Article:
The National Federation of Independent Business (NFIB) released their monthly survey for April today. The good news is that the index increased 2 points this month to 94.5 from March’s reading of 92.5. The bad news is that the index is exactly where it was in February of last year and still at levels well entrenched in a normal recessionary environment. As stated in the release this really isn’t much a surprise “since nothing much happened during that time [last 12 months] that would make owners more optimistic about the future.”
In the last month attitudes about making plans to increase employment, make capital outlays and expected credit conditions all improved. However, on the negative side was a decrease in the expectations for real sales to move higher, a reduction in inventories and no plans to increase future inventories or plans to expand current businesses.
One of the key measures that we focus on when looking at the report is “poor sales” as a main concern of businesses. This concern has a very high correlation with employment. If a company is concered about top line sales their attitude toward adding more employees will remain negative. The drop in concern about “poor sales” does provide some hope about employment in the future, however, as we stated in yesterday’s economic roundup, employment is a lagging indicator as companies are the last to “hire” and the last to “fire.” From the report: “…some job creation is occurring, although a lot of it will be ‘below the radar’ of government statistics for a while.”
One of the more interesting dichotomies of the report was the current view of the sales and increasing employment compared to the continued malaise in “expectations of economic improvements in the next 6 months.” That negative attitude towards the economy aligns with the still weak plans to make capital expenditures as well. The important point is that corporate investment is a key to a sustainable economic recovery. However, like the index as a whole, these components are likewise still mired at levels associated with recessionary outlooks.
The report showed that: “…the frequency of reported capital outlays over the past six months rose 2 points to 54 percent, nothing to write home about. The record low of 44 percent was reached most recently in August 2010, so spending rates are 10 points ahead of that. But in 2007, an average of 60 percent reported making capital outlays. So, it appears that spending remains more in ‘maintenance’ than in ‘expansion’ mode.”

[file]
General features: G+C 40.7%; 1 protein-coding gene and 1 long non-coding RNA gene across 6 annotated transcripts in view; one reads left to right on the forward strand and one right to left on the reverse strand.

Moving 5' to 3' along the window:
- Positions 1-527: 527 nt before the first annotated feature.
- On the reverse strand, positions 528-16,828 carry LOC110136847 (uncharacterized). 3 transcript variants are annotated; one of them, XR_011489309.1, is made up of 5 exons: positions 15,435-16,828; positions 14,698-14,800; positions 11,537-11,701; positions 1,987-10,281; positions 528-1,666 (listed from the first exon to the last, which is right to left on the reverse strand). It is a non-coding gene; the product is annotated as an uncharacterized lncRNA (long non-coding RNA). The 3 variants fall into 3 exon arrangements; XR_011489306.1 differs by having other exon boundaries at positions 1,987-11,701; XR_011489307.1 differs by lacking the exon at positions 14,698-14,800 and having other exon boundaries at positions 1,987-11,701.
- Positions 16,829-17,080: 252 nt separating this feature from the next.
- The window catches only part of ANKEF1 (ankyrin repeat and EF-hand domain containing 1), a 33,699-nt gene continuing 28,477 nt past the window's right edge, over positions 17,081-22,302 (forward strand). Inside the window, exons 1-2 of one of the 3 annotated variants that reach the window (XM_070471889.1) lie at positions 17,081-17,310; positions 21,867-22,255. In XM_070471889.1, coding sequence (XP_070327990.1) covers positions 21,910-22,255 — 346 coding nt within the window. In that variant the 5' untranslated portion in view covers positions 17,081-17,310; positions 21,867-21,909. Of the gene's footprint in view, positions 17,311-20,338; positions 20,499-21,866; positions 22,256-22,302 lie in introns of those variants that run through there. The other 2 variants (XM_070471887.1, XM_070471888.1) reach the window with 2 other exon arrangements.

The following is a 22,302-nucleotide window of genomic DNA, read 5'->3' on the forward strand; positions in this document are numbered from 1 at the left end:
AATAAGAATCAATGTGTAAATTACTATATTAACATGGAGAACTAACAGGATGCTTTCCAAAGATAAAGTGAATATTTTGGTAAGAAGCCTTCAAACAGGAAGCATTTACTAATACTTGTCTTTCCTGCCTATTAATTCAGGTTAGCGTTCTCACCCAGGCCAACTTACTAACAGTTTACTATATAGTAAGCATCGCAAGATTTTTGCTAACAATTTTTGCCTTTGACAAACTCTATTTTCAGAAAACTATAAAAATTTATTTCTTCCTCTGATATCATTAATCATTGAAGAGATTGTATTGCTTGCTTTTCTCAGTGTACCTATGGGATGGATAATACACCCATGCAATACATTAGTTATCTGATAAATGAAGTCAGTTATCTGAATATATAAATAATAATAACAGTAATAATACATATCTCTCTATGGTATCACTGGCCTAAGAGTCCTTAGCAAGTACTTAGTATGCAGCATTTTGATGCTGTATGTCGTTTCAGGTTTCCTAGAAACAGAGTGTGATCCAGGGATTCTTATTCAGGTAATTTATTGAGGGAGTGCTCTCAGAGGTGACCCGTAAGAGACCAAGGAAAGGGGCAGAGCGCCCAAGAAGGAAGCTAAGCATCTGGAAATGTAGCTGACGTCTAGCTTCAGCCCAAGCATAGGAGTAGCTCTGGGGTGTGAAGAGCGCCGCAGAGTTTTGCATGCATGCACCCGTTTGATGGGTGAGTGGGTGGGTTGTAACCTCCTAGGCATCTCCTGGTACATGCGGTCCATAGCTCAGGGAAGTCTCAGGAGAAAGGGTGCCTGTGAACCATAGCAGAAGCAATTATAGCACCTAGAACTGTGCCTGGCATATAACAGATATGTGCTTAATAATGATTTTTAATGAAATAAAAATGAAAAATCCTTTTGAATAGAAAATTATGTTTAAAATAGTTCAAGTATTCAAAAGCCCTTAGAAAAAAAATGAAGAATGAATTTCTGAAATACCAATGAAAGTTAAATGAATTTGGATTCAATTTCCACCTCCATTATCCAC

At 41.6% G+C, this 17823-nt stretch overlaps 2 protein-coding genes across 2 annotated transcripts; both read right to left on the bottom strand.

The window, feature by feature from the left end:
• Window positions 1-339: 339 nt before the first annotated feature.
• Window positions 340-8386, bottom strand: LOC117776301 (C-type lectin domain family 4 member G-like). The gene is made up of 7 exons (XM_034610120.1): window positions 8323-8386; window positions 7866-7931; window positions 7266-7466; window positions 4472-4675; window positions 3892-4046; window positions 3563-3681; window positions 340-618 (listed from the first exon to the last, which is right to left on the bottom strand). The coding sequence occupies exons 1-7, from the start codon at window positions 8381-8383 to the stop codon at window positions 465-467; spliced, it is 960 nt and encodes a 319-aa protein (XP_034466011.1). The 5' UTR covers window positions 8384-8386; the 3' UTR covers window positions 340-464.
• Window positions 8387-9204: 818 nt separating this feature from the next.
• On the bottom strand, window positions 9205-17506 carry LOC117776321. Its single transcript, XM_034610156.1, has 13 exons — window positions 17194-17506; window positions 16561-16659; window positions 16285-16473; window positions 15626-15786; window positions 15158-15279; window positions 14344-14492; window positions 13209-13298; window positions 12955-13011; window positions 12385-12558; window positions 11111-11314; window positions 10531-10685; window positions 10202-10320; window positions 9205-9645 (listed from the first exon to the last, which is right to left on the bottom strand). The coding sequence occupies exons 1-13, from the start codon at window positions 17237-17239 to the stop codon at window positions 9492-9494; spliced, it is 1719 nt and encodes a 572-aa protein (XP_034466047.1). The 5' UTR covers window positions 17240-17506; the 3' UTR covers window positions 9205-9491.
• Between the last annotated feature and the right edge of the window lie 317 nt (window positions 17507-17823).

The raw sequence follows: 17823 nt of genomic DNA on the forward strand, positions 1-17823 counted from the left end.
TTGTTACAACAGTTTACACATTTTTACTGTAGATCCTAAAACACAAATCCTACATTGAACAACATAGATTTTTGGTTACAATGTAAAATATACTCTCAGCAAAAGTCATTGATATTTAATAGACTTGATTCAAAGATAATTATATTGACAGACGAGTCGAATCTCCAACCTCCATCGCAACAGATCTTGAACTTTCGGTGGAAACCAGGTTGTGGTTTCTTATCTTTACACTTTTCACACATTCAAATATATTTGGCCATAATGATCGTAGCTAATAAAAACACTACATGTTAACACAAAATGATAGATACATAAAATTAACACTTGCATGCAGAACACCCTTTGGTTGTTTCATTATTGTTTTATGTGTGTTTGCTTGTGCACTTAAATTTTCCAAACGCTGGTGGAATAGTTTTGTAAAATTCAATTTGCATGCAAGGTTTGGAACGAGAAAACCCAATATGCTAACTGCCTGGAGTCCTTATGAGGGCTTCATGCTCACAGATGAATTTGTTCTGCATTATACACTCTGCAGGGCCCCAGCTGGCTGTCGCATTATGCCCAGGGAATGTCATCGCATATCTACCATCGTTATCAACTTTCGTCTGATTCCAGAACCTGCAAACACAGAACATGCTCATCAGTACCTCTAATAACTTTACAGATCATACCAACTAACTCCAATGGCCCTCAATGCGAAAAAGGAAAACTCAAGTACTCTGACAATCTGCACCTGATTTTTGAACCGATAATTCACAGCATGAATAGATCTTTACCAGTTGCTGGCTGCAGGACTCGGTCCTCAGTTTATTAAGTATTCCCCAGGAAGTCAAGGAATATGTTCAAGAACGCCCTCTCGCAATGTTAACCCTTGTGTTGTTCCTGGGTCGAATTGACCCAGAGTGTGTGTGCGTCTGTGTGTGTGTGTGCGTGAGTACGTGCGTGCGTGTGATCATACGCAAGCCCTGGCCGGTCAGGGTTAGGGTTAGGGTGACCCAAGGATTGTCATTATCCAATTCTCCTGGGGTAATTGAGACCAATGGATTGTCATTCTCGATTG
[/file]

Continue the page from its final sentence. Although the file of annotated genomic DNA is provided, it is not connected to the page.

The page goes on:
With only 7 percent of those surveyed stating this is a good time to expand facility and the net percentage of owners expecting better business conditions in six months at a negative 5 percent it does not bode well for a robustly expanding economy nor is the outlook conducive to much new spending or hiring. The concluding points from the report, which are never reported by the mainstream media looking for a headline, were most telling:
“Looking at the larger economic picture, there isn’t much reason for owners to become optimistic, the stock market is good, but the economy is bifurcated. The big tech, manufacturing and agriculture firms are doing very well as profits are at a record level. But that has not been the case on Main Street.
Washington clearly is not going to address our fiscal imbalances and uncertainty is huge, about taxes, health care, new rules to help unions, energy prices, regulations and the election outcome. The Federal Reserve has taken policy into territory for which no maps exist; it’s not clear where its policies will take us. Developments in Europe only magnify fears that there is another “adjustment” ahead that will be as disruptive as the one we just went through. Consumer and owner confidence in government policies is at historic lows. Whatever discretionary spending consumers and owners might do is still being deferred where possible. Owners are betting their own money and are looking for better odds before putting money on the table.”
However, here is the key statement from the report: “Most likely, there will be little improvement on Main Street in optimism or hiring and spending this year.”
Those are not the sentiments from the sector of the economy that creates over 70% of all jobs that promise continued growth and economic prosperity. The current economy continues to be one of statistical recovery while Main Street remains mired in recessionary attitudes.